PingPlotter can generate a webpage with results you can send to anyone you need, be it your boss, your IT admin, or a service provider.

In PingPlotter. Go to File -> Share -> Share to pingplotter.com (on Windows) or File -> Share -> Create Share Page (on macOS). You should now have a share page with all your data in one spot. You can copy the address of your page and give it to whomever you need.

That’s it! Now, your boss can see that you’re not faking it, and you can get to what’s important: fixing things.

Your problem's real, but is it your responsibility?

You’ve got and shared your test data, but you’re not done quite yet. There’s still the matter of finding the root cause and fixing the problem.

Knowing the source can be a little tricky. Our Getting Started Guide discusses how to identify where a network issue originates. In this case, we’re really just out to prove it isn’t something immediately inside your control (like your WiFi router).

Take a good look at your collected data and see if the red you spotted starts at the first two rows:

Example of wireless interference in PingPlotter

If so, this means the issue is something local. Fortunately, that often means you can do something right away to fix the problem.

If the red in your data starts midway through and continues to the end...

ISP far end bandwidth congestion in PingPlotter

...this means the problems you’re seeing are most likely caused by your internet provider. While it’s great that the problem isn’t something on your end, ISP’s tend to get blamed for things all the time, so they’re going to need a little prodding. However, if you show them exactly what’s happening, they’ll be less defensive and quicker to act.

If you’re seeing red at the end of your route, there’s a decent chance something is up with the app or service you’re using. Getting in touch with their support and sharing your PingPlotter results can help you get a faster response.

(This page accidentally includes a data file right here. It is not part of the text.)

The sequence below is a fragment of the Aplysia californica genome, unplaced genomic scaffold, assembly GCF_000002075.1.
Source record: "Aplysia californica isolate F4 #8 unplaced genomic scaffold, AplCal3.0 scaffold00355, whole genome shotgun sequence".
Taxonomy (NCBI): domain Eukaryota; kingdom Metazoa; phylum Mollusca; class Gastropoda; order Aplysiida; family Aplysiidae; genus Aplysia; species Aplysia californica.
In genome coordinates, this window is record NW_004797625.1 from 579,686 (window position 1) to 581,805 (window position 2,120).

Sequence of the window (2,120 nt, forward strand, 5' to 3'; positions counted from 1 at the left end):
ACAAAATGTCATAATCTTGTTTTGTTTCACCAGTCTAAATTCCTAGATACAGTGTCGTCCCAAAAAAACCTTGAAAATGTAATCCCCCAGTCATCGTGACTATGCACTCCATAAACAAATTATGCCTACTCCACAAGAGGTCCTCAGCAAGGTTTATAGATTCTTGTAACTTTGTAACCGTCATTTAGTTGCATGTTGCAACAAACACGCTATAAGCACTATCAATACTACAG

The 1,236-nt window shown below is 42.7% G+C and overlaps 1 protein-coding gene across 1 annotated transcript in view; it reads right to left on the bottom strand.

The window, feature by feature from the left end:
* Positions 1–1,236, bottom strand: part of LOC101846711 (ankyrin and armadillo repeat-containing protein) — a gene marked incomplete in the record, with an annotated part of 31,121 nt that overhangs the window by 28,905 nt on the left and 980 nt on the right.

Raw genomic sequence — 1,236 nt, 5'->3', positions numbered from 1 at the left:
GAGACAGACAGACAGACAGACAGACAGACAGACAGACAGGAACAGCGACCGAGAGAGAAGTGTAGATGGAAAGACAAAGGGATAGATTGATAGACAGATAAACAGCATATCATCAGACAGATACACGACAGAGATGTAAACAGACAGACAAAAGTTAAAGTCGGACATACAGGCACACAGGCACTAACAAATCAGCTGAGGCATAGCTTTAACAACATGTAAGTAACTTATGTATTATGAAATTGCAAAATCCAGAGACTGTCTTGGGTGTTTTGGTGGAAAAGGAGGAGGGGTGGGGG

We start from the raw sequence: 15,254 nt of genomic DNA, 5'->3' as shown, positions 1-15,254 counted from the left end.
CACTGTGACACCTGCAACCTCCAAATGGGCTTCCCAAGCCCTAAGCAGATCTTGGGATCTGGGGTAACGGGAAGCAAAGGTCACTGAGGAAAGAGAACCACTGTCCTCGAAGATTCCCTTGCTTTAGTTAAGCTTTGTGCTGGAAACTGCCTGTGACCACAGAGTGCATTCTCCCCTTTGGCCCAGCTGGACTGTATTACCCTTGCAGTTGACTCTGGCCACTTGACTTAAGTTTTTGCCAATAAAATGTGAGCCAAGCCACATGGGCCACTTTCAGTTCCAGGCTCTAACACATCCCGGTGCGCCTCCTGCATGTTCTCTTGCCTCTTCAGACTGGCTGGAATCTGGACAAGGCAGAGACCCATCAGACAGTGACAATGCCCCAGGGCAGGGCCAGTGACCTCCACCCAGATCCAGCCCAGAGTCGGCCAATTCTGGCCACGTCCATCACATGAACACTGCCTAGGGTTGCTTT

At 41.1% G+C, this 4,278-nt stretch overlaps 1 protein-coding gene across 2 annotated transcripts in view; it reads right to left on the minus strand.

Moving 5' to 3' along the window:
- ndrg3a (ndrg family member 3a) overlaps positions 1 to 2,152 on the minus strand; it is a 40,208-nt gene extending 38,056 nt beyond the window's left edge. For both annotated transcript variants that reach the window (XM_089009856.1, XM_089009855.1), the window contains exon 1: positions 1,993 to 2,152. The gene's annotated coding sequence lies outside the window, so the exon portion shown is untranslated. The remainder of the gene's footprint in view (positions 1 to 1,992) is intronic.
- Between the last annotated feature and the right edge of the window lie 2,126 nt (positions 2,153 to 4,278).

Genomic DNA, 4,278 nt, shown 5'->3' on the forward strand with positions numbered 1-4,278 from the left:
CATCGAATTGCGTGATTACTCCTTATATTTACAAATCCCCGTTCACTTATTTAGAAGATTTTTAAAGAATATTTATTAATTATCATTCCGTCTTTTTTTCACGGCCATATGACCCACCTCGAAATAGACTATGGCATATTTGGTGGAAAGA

When the problem is somewhere outside your control, you can speed up the support process and get better results by making a strong case. We’ve helped a ton of people in situations just like yours by following these guidelines. It seems simple, but you’d be surprised how effective good communication and raw data can be.

But what if it really is my fault?

If it looks like the problem is happening on your end, don’t fret. Most often, the cause of your issue is something straightforward.

While all the charts and graphs can feel overwhelming, you can do a lot by comparing your results to the most common network problems people experience. If you’re still having trouble making sense of what you’re seeing, don’t hesitate to shoot us a tweet or a message on Facebook — we’re a pretty helpful bunch.

Most importantly: Don’t wait!

Sure, your boss is probably tired of hearing excuses, but there’s one thing they want to hear even less:

"I did nothing."

When everyone around you is getting fed up, it’s a real bad look to just sit there and wait for things to fix themselves. Even if you can’t resolve it in a single instant, showing that you’re actually trying goes a long way toward keeping you covered.

In just 10 minutes, you can go from being frustrated to feeling empowered, and, right now, that means a whole helluva lot.

We're here to help

With all the uncertainty in the air, one thing you should be able to count on is your network. We’re compiling all the tools, tips, and resources we can find in one place to help you stay connected no matter where you are.